dnalounge.com web design

Are there any web sites out there that have detailed event calendars on them that you actually like?

I'm not entirely happy with the presentation on dnalounge.com, however, the web sites for every other nightclub in the world are even worse. Have you seen any that work well?

The site could use some design/usability help, but I'm not finding much inspiration out there.

One of the problems with our calendar pages is that the canonical URL for events has an anchor in it, like http://www.dnalounge.com/calendar/2010/05.html#28 -- this has become a problem because lots of recent web tools don't understand anchors, for example, posting this URL to Facebook grabs the text of the first event of the month instead of the event you're looking at; and similarly, tinyurl strips off the anchor.

Lots of sites that do calendars have their calendar page show just the cal-grid of event names (like we have at the top of the calendar page) and force you to drill down on a day to see more info (e.g., Slim's.)

But the reason I don't like that is that it makes it less likely that people will ever read the event descriptions. I suspect that by putting the event descriptions and embedded video clips right there, we are pulling in the occasional customer who might not have known that a given event was of interest to them. If you are just looking at a calendar grid that contains only the name of the headliner, you won't bother clicking on it unless you recognise their name. But if you are scanning down a page full of descriptions, maybe something about that unfamiliar event will catch your eye.

I would like to do more to encourage people to invite their friends to events, with the "I'm going" link so many social-networking sites have; that's why we spend so much time creating events on Facebook and other sites, and why the "Add this event to your calendar" box is there on the event listings. But, the look of that is kind of awful. I'm not sure whether the text-only version I have is less bad than the traditional NASCAR-badge-like mess of web-site logos that everyone else uses. Mine takes up more space, but I think it's more clear what's going on.

We also have this second tree for each event, the flyers archive, (which is linked to by the calendar as well as the top-level menu). I'm tempted to just combine the two somehow, but I'm not sure about that. Maybe it would be too cluttered and it should stay as-is, just an image gallery rather than an event-info page.

I also don't like it that our calendar pages are so wide. But there's a lot of info there, and the alternative is making the page require even more vertical scrolling... I'm not sure what a better layout for that would be, short of moving it off the calendar entirely and putting it all on dedicated sub-pages.

Our "Tickets" page is also kind of a travesty. It made more sense back when we only sold tickets for large live shows, but these days we tend to sell advance tickets for every event, so it has ended up basically duplicating our entire calendar.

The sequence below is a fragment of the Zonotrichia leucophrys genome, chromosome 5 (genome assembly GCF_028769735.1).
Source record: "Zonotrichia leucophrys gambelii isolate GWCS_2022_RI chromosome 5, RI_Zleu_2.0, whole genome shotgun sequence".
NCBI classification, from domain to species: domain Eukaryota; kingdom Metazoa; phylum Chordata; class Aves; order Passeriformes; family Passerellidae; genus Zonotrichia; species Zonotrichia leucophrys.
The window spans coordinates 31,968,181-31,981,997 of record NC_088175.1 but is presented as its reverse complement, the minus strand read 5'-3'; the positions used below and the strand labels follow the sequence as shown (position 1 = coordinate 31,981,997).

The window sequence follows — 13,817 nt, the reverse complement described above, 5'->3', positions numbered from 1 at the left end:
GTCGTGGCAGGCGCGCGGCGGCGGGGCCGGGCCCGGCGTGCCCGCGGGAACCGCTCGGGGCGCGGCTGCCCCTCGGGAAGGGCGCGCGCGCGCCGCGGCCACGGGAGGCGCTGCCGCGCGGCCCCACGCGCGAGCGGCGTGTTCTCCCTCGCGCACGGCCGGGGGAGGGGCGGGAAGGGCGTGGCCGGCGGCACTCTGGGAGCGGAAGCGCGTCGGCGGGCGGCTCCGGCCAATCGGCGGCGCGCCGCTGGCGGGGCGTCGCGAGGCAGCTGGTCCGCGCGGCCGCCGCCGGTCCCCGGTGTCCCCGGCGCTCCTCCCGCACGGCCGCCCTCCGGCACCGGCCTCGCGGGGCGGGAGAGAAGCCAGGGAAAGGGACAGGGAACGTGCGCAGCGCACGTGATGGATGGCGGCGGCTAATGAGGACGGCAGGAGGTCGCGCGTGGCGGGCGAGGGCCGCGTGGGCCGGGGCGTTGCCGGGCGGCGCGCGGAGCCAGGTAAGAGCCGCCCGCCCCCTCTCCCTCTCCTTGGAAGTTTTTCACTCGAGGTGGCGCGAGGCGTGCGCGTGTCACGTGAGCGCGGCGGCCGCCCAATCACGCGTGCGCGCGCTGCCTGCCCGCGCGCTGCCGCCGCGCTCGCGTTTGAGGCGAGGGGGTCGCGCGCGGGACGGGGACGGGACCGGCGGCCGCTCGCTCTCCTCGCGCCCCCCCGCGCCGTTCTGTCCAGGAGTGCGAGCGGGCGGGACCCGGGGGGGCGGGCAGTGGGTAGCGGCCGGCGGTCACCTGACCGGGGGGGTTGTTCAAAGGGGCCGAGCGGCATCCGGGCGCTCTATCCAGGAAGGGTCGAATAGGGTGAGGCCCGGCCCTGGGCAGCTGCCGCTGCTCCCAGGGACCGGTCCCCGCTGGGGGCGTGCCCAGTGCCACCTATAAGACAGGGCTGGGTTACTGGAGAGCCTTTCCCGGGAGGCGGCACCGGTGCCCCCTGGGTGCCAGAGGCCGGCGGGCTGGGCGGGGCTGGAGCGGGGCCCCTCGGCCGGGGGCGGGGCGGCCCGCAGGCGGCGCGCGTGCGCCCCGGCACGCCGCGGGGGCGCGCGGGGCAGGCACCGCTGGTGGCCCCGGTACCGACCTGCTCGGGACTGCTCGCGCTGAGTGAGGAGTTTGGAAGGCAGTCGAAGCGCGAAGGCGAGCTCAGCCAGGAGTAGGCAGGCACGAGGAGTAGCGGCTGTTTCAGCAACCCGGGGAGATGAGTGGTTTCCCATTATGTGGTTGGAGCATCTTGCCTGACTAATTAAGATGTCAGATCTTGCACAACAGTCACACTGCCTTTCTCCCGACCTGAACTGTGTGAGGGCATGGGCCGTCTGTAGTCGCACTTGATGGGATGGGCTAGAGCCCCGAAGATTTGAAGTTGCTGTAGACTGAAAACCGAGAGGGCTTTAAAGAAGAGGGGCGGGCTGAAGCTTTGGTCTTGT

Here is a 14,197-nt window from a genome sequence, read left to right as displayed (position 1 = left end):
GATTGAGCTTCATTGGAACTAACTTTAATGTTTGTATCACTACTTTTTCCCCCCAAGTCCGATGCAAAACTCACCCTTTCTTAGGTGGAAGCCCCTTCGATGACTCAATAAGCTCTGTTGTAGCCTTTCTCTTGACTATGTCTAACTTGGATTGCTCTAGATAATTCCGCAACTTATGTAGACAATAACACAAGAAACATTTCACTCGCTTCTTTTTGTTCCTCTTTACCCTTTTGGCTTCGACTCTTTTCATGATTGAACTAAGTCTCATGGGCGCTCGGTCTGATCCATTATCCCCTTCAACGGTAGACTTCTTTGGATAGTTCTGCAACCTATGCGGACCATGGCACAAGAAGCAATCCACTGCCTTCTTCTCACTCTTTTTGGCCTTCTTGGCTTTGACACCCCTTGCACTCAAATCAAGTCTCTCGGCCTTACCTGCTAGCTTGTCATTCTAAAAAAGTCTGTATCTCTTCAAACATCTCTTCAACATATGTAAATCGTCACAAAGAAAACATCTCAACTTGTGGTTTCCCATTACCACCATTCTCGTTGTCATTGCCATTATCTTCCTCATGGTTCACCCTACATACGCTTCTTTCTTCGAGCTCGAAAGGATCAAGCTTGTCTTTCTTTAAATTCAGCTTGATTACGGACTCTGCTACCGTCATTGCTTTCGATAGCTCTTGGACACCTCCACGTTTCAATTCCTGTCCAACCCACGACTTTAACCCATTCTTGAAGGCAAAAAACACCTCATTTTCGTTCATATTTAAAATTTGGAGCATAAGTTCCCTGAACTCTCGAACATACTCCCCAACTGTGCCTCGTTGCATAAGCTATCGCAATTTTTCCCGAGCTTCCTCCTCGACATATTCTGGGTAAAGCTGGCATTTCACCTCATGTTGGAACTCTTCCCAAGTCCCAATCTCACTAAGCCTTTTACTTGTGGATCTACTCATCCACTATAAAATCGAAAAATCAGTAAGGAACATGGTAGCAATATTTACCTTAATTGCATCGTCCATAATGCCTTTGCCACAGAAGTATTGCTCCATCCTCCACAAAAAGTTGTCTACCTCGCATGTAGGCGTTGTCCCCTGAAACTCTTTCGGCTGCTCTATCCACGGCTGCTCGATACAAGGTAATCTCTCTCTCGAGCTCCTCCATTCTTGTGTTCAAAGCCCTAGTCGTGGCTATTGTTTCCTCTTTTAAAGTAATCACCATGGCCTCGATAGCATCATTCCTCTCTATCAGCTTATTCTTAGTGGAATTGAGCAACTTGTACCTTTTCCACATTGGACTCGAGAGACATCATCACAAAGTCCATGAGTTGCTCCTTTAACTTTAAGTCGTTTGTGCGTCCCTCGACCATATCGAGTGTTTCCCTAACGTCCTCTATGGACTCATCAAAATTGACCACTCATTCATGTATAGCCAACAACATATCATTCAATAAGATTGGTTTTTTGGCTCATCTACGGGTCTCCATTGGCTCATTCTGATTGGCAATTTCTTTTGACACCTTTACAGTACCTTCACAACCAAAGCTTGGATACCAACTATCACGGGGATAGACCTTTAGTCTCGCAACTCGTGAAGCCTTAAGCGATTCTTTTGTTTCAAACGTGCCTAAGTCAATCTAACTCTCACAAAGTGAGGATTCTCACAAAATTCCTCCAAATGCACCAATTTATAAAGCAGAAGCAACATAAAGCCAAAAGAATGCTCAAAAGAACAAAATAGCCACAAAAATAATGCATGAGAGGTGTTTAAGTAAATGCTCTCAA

Currently the front page of the site contains 3 photos from upcoming events, and 3 photos from random events, in an attempt at giving a sense of what goes on here. Maybe that space could be better used some other way. Maybe it should just be a calendar grid. Maybe emphasizing the Youtube clips would be more eye-catching (though mostly those are music videos of upcoming bands, not video that was recorded at DNA.)

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47 Responses:

  1. jgcr says:

    It is possible that xauth will help with the Nascar problem. (It's also possible that it won't, for various reasons.)
    http://techcrunch.com/2010/04/18/spearheaded-by-meebo-xauth-looks-to-make-social-sites-smarter/

    For the calendar grid vs. single event pages, probably you should just do both. Have the current setup w/ descriptions inline, but have a "event page" with the same basic info, and maybe more if you have it (e.g. bigger video embeds). That last is what you point social media to. Make it super-easy to traverse event pages in various ways, like you do with the flyers archive. Put ticket stuff on the single pages, by the time you've decided to buy a ticket browsing other events is less important. Kill the tickets page, you don't need it anymore.

    Eventually you could integrate the flyers stuff too, but that's more work for less obvious payoff.

    • jwz says:

      If this xauth thing is "something I could actually use" as opposed to "some random proposal that possibly N-zillion social-networking sites might all decide to adopt some day", I can't tell how.

      • jgcr says:

        It isn't something you could use yet, no. I do give it *slightly* better than zero odds of happening, though.